Big band conductor shares wealth of life experience

Musician Robin Bannister gives back to community through music

Saxophonist Robin Bannister conducts and plays with the Swiftsure Big Band and the Sidney Concert Band.

Saxophonist Robin Bannister conducts and plays with the Swiftsure Big Band and the Sidney Concert Band.

Standing in front of fellow members of the Swiftsure Big Band, long-time musician Robin Bannister waves his index finger in the air.

“A one, two, one, two, three, four,” Bannister chimes, leading the 18-member band into its first song during the regular Tuesday night rehearsal. The music room at St. Michaels University School fills with the sounds of woodwind instruments, drums, a cello and piano.

Bannister, who’s been with the band for eight years, takes a seat inbetween his fellow saxophone players and joins in.

The Sidney resident, who is in his early-70s, has more than five decades of experience in the music industry. He started playing music when he was a “youngster” in his junior high school band in the 1950s.

“I enjoyed being with a young group of people,” Bannister says. Playing in a band gave him the inspiration to consider getting into music as a career, he adds.

In 1957, the Moose Jaw, Sask. native came to Victoria to attend the Royal Canadian Navy School of Music. After graduating, Bannister played clarinet and saxophone for the Naden Band, the Canadian Forces naval band in Esquimalt.

For 20 years, he travelled and toured Europe, Australia, New Zealand and Japan with the naval band, playing at various fairs and expos. Bannister also led smaller entertainment groups, performing at isolated Canadian Forces bases throughout Canada and Europe.

He then enrolled at the University of British Columbia in 1977 and received his teaching certificate. He taught choir and vocal jazz at secondary schools throughout B.C. for 11 years.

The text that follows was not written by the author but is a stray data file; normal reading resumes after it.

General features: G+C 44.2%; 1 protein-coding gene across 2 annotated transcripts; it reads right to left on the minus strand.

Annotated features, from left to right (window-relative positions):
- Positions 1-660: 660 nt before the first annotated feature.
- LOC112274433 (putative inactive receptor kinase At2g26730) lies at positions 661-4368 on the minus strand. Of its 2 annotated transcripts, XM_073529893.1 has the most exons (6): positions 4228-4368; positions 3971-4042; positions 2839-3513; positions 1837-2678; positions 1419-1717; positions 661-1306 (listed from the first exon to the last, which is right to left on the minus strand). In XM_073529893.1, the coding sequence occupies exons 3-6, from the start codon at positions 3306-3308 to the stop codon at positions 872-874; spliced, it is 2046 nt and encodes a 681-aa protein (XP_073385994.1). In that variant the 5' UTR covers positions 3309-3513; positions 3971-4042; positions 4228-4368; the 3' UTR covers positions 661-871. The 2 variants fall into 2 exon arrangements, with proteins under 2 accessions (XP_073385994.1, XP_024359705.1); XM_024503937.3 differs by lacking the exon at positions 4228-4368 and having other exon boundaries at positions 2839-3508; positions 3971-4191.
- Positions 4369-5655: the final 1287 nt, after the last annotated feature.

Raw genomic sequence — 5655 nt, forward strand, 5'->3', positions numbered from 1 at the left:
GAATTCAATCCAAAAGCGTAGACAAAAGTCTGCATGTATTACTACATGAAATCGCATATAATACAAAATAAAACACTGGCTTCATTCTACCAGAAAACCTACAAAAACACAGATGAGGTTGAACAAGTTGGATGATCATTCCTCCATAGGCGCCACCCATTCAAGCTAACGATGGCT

“I enjoyed working with young people,” he says, adding that it was, however, a challenge.

Trying to inspire his students and introduce them to a different way of life was his biggest challenge, he says.

By sharing his experiences with his students and trying to act as a role model to them, he attempted to get them enthusiastic about music, he explains.

“I was fortunate to go into schools that had (music) programs that needed inspiration.”

His goal was “to get kids to get a taste of what music can provide” in their lives.

At age 55, Bannister took a hiatus from teaching and soon returned to being a full-time musician with the Canadian Forces Air Command Band in Winnipeg until he retired in 1993.

Bannister continues to stay involved with music. Besides conducting and playing with the Swiftsure Big Band, he is also the musical director and conductor of the Sidney Concert Band. Under the direction of the Regional Cadet Music Supervisor, Bannister also continues to teach more than 600 kids.

Although Bannister has always loved music, he says he especially enjoys it now. Playing with musicians his own age, and who have shared experiences, everyone has fun, he explains.

The Swiftsure Big Band includes both hobby and professional musicians, with players as old as 90. It’s that “mingling of generations” that Bannister loves, and the opportunity to give back to the community.

“We create music, perform, and hopefully do some good,” he says.

Upcoming performances

May 19: Sentimental Journey with the Swiftsure Big Band, at the Pacific Fleet Club, 1587 Lyall St., May 19 starting at 8 p.m. Advance tickets, $20, at Long & McQuade, Tom Lee Music, and Sidney Musicworks. Some tickets at door for $25. For more information, call Alan Clarke, 250-592-4077.

May 27: Fundraiser for 676 Kittyhawk Air Cadet Squadron with the Sidney Concert Band, Sunday, May 27, at 2 p.m., at 676 Air Cadet Hall, 1979 Anson Drive in Sidney. Tickets are $10 at the door. For more information, see sidneyconcertband.ca.

June 24: Outdoor concert at Sidney Band Shell with the Sidney Concert Band, at the Beacon Park Pavilion, June 24 at 1:30 p.m. Bring your lawn chairs to this free family-friendly event. Concertgoers may also donate to the band.

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